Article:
Wednesday, 8 February 2012
PICKPOCKET - Review by Greg Klymkiw - Robert Bresson delivers another masterpiece with this cold, calculatingly meticulous crime picture. "Pickpocket" is part of the continuing TIFF Cinematheque retrospective of the complete works of Robert Bresson as organized & curated by legendary film programmer/curator James Quandt.
Pickpocket (1959) dir. Robert Bresson
Starring: Martin LaSalle, Marika Green, Pierre Laymarie, Dolly Scal, Jean Pélégri, Kassagi, Pierre Étaix
By Greg Klymkiw
Okay, I know this is a horrible generalization, but I'll take the plunge anyway. French movies usually drive me up a wall. I hate it when they're whimsical (Phillippe de Broca's King of Hearts or, God help us, anything by Jean Pierre Jeunet), or when they try to be funny (the annoyingly whimsical Jacques Tati, anything starring the overwrought rubber-faced Louis De Funes and virtually every French comedy from the late 70s to early 90s and often remade as equally detestable Hollywood hits), or when they trot out their horrendous historical dramas (in recent years almost always directed by the lead-footed Jean-Paul Rappeneau) and, of course, anything from the pretentious Jean-Luc Godard.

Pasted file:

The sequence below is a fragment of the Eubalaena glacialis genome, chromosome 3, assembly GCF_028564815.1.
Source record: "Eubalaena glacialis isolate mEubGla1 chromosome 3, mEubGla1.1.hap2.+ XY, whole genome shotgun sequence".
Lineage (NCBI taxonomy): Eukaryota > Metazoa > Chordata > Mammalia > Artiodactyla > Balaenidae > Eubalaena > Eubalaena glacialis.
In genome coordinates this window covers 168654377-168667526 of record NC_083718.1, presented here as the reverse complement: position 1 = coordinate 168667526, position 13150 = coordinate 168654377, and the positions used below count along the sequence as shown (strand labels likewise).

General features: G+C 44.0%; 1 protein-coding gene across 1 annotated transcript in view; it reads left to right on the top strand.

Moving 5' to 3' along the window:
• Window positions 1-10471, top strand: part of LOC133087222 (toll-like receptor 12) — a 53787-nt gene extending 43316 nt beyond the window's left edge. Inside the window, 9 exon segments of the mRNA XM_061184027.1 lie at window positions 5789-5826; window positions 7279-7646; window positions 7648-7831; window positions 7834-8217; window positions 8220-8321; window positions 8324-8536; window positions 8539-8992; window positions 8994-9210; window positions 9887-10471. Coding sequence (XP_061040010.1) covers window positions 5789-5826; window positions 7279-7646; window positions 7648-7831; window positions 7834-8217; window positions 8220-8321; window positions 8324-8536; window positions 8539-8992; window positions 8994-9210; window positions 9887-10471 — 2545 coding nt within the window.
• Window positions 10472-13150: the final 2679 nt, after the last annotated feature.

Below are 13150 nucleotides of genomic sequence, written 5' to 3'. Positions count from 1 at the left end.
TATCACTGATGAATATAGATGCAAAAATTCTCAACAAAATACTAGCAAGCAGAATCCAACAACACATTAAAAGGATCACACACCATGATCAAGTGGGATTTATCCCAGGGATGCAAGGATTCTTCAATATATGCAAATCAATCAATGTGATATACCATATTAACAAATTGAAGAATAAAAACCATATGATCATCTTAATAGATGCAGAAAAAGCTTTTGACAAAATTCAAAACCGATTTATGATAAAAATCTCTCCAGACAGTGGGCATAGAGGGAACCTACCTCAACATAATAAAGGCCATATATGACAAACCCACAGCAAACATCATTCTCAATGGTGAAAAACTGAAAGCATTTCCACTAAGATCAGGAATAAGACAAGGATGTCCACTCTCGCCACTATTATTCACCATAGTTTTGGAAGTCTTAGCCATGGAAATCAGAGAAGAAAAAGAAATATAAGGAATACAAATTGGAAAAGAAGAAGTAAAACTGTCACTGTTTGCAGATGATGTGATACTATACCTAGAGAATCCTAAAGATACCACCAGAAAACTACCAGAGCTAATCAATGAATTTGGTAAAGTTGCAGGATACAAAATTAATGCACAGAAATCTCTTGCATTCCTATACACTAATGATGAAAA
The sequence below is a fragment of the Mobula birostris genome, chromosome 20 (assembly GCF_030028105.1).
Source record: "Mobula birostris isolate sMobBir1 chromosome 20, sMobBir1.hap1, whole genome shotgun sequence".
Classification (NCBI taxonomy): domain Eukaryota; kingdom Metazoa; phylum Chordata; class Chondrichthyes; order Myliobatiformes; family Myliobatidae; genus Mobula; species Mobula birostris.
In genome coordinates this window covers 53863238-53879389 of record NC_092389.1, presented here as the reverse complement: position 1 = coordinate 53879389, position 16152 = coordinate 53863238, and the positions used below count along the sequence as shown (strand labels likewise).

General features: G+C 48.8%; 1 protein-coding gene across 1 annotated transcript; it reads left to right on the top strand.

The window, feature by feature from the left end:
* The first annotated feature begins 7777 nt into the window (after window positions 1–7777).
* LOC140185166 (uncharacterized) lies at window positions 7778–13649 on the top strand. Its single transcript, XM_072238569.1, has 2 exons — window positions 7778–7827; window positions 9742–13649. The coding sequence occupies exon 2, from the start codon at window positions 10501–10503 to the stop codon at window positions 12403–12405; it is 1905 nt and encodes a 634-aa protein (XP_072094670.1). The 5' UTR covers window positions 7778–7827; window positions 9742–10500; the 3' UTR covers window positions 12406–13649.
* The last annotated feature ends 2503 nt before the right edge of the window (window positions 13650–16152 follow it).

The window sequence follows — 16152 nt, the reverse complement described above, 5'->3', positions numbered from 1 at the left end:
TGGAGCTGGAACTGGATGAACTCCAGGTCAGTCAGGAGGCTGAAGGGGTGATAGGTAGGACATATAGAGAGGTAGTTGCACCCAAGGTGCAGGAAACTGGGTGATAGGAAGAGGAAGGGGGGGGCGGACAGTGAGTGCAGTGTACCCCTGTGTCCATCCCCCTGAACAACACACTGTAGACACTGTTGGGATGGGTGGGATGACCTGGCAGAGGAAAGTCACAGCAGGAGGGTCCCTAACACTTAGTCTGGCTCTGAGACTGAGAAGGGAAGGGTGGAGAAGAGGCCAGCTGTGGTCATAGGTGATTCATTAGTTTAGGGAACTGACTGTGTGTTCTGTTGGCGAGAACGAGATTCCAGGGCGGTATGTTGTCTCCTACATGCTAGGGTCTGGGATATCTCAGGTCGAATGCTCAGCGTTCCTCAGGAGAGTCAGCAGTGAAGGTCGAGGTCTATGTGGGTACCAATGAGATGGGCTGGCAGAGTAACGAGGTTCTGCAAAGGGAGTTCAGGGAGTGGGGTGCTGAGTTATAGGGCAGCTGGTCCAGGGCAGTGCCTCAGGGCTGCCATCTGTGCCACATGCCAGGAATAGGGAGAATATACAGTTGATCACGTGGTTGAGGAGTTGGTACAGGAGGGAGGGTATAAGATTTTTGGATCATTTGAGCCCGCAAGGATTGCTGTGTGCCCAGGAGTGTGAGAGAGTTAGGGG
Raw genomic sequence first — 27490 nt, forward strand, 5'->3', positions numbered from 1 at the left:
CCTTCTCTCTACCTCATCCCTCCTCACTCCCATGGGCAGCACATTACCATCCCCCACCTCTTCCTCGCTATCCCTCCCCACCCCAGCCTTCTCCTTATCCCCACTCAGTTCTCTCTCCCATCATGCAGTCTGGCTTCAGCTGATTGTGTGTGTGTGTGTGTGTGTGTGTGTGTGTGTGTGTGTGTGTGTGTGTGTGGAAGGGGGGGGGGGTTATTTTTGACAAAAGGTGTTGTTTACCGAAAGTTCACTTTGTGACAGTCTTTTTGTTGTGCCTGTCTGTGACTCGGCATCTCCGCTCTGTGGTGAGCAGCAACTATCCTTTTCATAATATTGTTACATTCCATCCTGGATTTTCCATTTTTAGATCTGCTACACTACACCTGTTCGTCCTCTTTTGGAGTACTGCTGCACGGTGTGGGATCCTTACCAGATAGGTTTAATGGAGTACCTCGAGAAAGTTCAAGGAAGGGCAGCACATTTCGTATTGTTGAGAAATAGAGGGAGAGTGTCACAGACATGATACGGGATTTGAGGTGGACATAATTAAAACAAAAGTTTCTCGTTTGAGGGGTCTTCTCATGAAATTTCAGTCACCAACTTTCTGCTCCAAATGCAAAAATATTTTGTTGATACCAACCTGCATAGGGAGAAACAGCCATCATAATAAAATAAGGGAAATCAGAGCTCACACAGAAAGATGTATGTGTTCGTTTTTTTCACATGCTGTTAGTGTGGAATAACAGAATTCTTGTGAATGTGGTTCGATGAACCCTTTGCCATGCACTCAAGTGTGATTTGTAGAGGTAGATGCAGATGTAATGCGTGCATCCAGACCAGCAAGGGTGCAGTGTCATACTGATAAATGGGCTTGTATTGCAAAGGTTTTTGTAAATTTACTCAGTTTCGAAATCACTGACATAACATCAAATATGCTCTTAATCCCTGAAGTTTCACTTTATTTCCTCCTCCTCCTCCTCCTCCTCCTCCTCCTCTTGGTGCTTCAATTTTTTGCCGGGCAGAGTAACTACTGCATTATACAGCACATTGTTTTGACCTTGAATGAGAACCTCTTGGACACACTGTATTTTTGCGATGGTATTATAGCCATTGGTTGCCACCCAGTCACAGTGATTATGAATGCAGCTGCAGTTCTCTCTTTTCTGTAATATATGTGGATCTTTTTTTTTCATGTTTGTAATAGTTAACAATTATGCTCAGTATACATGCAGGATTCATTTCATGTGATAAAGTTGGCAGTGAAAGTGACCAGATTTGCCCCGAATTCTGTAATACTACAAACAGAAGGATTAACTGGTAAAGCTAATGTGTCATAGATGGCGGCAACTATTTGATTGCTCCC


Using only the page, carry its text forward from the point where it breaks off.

So this is a generalization and tremendously unfair, but for whatever reason, the aforementioned gives me enough ammunition to blame the French for everything. French movies I detest are so numerous that the thought of having to watch them forces me to conjure up images of cheese-gobbling, wine-slurping, beret-adorned, effete aesthetes of the most ridiculous kind - inflicting their dipsy doodlings upon us with carefree abandon.
What I really look forward to, though, are French crime pictures and thrillers. For me, they can almost do no wrong here (save for Godard, who alternately gives me headaches AND a sore ass). Jean Pierre Melville (Bob Le Flambeur), Claude Chabrol (Le Boucher), Henri Georges Clouzot (Diabolique) and even the boneheaded (but stylish) Luc Besson (Leon the Professional) have served up - time and time again - thrills, scares and existential criminal activity that turn my crank like there's no tomorrow.
Most importantly, I worship the ground Robert Bresson walks upon.
With this in mind, his astonishing Pickpocket delivers EVERYTHING I could want from the French - Bresson AND crime.